We need more directors willing to take risks with films like Get Out.
"Broken English'' opens with news footage of the devastation in Croatia, and then it is three years later, and we are in the green, quiet land of New Zealand. A family of Croatians, allowed to emigrate because the mother was born in New Zealand, has moved there. And far from home, the father enforces his unyielding standards on his family: He uses a baseball bat to chase off a man who is necking with one of his daughters.
Fathers who have a jealous obsession with the sex lives of their grown daughters are not new to the movies. But "Broken English'' is about more than that. It is about ethnic identity transferred to a place where it cannot be nurtured. The father, named Ivan (Rade Serbedzija), still nurses old wounds, and lingers over videotapes from home. He does not want his daughters to associate with the local men--but who else, really, is there for them to date? The story focuses on Nina (Aleksandra Vujcic), who likes to dress in sexy clothes. She works in a Chinese restaurant, where she's attracted to the Maori cook named Eddie (Julian Arahanga). They fall into a passionate relationship. Meanwhile, Ivan broods about the wrongs done to his people and is angered even when the pope visits the war zone to ask for peace and forgiveness. "We've left that madness behind,'' his wife cries. But Ivan has not.
He brings his old mother over from Croatia and holds a feast to welcome her. Nina asks if she can bring "a friend,'' and Ivan, who has briefly met Eddie, says she can. But resentment against this man of another race is obviously brewing, and when Nina also turns up at the party with two Chinese friends, Ivan says his party has been invaded by "a bloody UN peacekeeping force.'' As the Croatian music plays in Ivan's backyard, another festival with music is going on next door in the yard of a large Maori family. The Maoris of course have been in New Zealand longer than anybody else, which does not prevent Ivan from resenting the racket they're making. And then Ivan gets a surprise: Although Nina is dating Eddie, she has agreed to marry the Chinese man, who will pay her $16,000 because marriage will give him citizenship. When the would-be groom unwisely drinks too much and announces this fact to Ivan, there is a brief, brutal moment of violence that sets up the final passages of the film.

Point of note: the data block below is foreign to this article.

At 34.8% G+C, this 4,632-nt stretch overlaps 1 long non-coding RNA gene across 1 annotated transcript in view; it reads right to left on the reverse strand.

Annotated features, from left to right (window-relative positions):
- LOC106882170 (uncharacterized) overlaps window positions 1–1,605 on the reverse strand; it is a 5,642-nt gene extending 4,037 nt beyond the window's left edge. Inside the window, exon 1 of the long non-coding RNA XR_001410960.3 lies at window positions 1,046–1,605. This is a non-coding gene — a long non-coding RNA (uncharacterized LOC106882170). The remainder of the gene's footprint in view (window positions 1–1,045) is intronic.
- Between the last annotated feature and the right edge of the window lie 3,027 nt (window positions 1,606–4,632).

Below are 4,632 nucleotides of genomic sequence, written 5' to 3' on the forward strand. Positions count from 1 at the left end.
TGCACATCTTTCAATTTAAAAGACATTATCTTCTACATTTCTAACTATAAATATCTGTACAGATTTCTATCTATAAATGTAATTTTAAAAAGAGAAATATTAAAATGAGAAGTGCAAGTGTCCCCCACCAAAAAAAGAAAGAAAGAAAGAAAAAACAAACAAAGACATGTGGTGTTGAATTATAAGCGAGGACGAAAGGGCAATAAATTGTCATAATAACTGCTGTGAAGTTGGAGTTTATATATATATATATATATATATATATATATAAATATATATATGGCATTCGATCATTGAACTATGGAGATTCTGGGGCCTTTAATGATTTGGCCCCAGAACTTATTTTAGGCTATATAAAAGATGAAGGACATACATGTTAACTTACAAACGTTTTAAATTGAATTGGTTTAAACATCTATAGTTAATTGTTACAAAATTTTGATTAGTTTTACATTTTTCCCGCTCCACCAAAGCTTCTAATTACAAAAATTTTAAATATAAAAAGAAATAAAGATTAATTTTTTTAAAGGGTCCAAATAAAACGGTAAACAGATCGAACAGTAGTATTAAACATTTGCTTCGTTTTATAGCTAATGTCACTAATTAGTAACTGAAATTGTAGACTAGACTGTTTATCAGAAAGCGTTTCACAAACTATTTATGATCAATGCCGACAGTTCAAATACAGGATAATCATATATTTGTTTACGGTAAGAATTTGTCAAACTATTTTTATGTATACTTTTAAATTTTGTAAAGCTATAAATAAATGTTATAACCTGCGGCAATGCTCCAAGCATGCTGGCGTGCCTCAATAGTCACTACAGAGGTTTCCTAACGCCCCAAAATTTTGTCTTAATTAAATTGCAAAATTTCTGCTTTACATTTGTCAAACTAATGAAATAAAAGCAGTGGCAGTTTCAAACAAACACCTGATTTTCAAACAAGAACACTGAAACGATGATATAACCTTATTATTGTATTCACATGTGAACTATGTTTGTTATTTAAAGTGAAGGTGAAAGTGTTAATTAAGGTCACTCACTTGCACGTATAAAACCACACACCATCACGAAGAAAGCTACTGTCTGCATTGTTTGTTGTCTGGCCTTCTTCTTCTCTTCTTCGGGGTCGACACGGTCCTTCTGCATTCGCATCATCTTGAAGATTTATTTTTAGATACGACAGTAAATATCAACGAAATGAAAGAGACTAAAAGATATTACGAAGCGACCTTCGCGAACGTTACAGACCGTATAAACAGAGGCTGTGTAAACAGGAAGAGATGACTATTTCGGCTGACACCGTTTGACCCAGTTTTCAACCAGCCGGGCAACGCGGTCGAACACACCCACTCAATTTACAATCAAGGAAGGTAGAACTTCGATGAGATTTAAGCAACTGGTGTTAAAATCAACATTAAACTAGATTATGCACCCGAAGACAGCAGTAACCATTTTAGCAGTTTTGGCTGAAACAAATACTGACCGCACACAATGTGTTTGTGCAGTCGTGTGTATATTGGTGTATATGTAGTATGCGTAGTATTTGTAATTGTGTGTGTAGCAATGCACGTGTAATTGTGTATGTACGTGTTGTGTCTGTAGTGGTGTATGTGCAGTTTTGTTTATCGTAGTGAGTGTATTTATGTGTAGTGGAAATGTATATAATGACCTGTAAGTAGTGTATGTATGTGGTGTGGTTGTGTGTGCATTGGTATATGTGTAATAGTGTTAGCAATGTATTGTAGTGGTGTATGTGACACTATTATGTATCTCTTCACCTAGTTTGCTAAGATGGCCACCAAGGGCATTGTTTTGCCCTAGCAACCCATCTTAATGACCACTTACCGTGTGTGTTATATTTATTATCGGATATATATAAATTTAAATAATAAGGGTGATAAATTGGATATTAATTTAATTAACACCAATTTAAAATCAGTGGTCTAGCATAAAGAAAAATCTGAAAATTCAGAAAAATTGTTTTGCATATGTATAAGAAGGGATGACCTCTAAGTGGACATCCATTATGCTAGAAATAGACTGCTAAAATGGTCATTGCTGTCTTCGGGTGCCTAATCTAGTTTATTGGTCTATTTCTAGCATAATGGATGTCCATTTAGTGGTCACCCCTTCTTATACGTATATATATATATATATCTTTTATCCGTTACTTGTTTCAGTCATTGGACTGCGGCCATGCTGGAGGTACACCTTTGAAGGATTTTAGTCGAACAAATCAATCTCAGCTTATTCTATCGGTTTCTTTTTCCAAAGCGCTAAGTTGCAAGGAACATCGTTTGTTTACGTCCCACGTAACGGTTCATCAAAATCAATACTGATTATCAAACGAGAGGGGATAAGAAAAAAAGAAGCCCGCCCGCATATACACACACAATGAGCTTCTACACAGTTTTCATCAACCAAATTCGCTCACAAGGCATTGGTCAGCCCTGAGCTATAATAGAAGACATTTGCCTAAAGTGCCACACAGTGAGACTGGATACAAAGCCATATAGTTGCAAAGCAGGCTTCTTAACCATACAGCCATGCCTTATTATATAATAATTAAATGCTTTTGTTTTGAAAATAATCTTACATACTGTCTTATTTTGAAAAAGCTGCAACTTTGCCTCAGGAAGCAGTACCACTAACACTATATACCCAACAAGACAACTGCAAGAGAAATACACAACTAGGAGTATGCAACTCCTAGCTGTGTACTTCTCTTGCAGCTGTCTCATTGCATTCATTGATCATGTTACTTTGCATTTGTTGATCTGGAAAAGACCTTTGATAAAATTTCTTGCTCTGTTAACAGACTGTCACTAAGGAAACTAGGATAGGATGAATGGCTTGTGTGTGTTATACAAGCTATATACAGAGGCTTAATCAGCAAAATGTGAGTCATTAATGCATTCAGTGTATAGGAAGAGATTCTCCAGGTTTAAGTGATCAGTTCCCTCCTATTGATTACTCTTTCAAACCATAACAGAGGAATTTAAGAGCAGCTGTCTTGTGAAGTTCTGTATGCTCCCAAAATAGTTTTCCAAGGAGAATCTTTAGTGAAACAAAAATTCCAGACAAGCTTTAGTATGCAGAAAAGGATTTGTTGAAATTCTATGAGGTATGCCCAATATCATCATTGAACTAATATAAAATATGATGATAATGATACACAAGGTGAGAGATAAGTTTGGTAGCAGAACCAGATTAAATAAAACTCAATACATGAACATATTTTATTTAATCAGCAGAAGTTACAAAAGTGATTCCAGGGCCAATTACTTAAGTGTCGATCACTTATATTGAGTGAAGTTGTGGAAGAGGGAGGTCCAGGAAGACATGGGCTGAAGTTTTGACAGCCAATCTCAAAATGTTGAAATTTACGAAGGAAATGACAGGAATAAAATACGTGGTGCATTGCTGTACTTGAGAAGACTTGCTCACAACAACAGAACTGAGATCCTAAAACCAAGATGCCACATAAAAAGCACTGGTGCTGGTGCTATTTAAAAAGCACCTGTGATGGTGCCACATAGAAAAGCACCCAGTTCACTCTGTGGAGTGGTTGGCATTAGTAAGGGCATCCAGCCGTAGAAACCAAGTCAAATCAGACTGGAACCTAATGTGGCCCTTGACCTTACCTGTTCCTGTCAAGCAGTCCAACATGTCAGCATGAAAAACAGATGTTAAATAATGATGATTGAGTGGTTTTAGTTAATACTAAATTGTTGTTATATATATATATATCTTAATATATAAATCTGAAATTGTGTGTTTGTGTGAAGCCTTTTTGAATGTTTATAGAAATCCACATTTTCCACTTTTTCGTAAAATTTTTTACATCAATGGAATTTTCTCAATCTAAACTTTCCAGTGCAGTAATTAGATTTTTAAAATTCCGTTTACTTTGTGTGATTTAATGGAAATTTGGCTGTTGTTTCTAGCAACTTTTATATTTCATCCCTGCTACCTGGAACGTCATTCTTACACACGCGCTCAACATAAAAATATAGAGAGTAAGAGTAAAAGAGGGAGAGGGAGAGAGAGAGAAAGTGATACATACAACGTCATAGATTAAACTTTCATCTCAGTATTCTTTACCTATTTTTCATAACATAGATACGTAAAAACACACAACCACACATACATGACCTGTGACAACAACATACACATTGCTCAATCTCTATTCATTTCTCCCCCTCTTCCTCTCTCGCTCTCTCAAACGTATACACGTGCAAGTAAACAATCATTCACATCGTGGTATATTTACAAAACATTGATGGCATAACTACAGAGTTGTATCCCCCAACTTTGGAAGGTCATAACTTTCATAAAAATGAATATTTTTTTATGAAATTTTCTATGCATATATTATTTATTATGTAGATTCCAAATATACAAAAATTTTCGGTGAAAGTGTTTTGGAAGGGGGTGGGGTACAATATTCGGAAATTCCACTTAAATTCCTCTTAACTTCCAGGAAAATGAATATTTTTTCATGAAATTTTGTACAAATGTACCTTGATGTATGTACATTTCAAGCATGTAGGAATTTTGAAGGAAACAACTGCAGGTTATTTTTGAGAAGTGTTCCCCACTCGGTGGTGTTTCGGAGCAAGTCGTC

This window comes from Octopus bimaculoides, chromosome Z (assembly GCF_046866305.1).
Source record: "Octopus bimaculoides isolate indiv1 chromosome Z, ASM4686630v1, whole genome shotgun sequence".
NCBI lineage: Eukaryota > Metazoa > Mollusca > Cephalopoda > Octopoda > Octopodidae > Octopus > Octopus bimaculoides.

Like the powerful "Once Were Warriors,'' this film is about how old wounds cause new ones, and about male sexual jealousy mixed with alcoholism. The situation is not original, but the setting makes it seem so, and the director and co-writer, Gregor Nicholas, is alert to nuances of the characters.